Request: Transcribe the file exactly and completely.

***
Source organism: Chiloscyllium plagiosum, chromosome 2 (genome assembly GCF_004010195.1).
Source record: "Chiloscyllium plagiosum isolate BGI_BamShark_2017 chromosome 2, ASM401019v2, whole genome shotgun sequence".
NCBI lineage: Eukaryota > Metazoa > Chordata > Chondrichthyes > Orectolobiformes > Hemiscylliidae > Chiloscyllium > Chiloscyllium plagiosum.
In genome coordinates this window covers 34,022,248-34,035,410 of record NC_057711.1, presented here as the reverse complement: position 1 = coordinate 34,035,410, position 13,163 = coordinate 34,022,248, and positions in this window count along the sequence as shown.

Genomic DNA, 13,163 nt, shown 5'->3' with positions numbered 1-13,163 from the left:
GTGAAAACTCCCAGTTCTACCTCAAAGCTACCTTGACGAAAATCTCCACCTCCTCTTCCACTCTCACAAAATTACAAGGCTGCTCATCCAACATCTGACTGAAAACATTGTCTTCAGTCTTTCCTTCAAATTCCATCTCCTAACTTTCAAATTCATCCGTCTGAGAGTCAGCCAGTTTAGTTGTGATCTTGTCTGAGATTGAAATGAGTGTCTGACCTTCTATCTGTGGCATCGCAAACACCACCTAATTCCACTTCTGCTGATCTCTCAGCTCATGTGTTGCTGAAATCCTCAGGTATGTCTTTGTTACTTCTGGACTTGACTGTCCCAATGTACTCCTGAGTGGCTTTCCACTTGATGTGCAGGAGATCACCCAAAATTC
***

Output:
Source organism: Chiloscyllium plagiosum, chromosome 2 (genome assembly GCF_004010195.1).
Source record: "Chiloscyllium plagiosum isolate BGI_BamShark_2017 chromosome 2, ASM401019v2, whole genome shotgun sequence".
NCBI lineage: Eukaryota > Metazoa > Chordata > Chondrichthyes > Orectolobiformes > Hemiscylliidae > Chiloscyllium > Chiloscyllium plagiosum.
In genome coordinates this window covers 34,022,248-34,035,410 of record NC_057711.1, presented here as the reverse complement: position 1 = coordinate 34,035,410, position 13,163 = coordinate 34,022,248, and positions in this window count along the sequence as shown.

Genomic DNA, 13,163 nt, shown 5'->3' with positions numbered 1-13,163 from the left:
GTGAAAACTCCCAGTTCTACCTCAAAGCTACCTTGACGAAAATCTCCACCTCCTCTTCCACTCTCACAAAATTACAAGGCTGCTCATCCAACATCTGACTGAAAACATTGTCTTCAGTCTTTCCTTCAAATTCCATCTCCTAACTTTCAAATTCATCCGTCTGAGAGTCAGCCAGTTTAGTTGTGATCTTGTCTGAGATTGAAATGAGTGTCTGACCTTCTATCTGTGGCATCGCAAACACCACCTAATTCCACTTCTGCTGATCTCTCAGCTCATGTGTTGCTGAAATCCTCAGGTATGTCTTTGTTACTTCTGGACTTGACTGTCCCAATGTACTCCTGAGTGGCTTTCCACTTGATGTGCAGGAGATCACCCAAAATTC